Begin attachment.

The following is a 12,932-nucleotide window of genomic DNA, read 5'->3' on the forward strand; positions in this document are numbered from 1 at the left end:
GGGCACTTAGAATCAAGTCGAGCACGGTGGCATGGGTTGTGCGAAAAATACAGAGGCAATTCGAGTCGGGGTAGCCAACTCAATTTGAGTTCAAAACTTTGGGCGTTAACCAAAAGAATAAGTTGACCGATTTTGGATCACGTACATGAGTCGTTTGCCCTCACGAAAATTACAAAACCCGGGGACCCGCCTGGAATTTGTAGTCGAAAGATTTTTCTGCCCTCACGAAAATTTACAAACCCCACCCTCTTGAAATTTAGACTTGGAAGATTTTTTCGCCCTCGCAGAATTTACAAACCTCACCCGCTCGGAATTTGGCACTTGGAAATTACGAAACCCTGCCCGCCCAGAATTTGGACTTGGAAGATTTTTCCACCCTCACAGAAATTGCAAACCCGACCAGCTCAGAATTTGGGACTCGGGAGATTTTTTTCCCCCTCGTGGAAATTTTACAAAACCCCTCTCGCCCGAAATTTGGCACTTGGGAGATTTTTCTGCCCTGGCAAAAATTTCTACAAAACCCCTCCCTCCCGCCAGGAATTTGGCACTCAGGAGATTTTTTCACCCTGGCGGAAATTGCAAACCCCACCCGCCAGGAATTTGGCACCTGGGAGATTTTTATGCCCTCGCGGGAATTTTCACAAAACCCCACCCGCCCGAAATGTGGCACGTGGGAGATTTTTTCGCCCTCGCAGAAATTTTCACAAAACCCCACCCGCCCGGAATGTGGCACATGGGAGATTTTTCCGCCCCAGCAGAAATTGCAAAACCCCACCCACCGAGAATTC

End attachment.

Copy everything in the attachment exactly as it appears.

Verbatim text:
The following is a 12,932-nucleotide window of genomic DNA, read 5'->3' on the forward strand; positions in this document are numbered from 1 at the left end:
GGGCACTTAGAATCAAGTCGAGCACGGTGGCATGGGTTGTGCGAAAAATACAGAGGCAATTCGAGTCGGGGTAGCCAACTCAATTTGAGTTCAAAACTTTGGGCGTTAACCAAAAGAATAAGTTGACCGATTTTGGATCACGTACATGAGTCGTTTGCCCTCACGAAAATTACAAAACCCGGGGACCCGCCTGGAATTTGTAGTCGAAAGATTTTTCTGCCCTCACGAAAATTTACAAACCCCACCCTCTTGAAATTTAGACTTGGAAGATTTTTTCGCCCTCGCAGAATTTACAAACCTCACCCGCTCGGAATTTGGCACTTGGAAATTACGAAACCCTGCCCGCCCAGAATTTGGACTTGGAAGATTTTTCCACCCTCACAGAAATTGCAAACCCGACCAGCTCAGAATTTGGGACTCGGGAGATTTTTTTCCCCCTCGTGGAAATTTTACAAAACCCCTCTCGCCCGAAATTTGGCACTTGGGAGATTTTTCTGCCCTGGCAAAAATTTCTACAAAACCCCTCCCTCCCGCCAGGAATTTGGCACTCAGGAGATTTTTTCACCCTGGCGGAAATTGCAAACCCCACCCGCCAGGAATTTGGCACCTGGGAGATTTTTATGCCCTCGCGGGAATTTTCACAAAACCCCACCCGCCCGAAATGTGGCACGTGGGAGATTTTTTCGCCCTCGCAGAAATTTTCACAAAACCCCACCCGCCCGGAATGTGGCACATGGGAGATTTTTCCGCCCCAGCAGAAATTGCAAAACCCCACCCACCGAGAATTC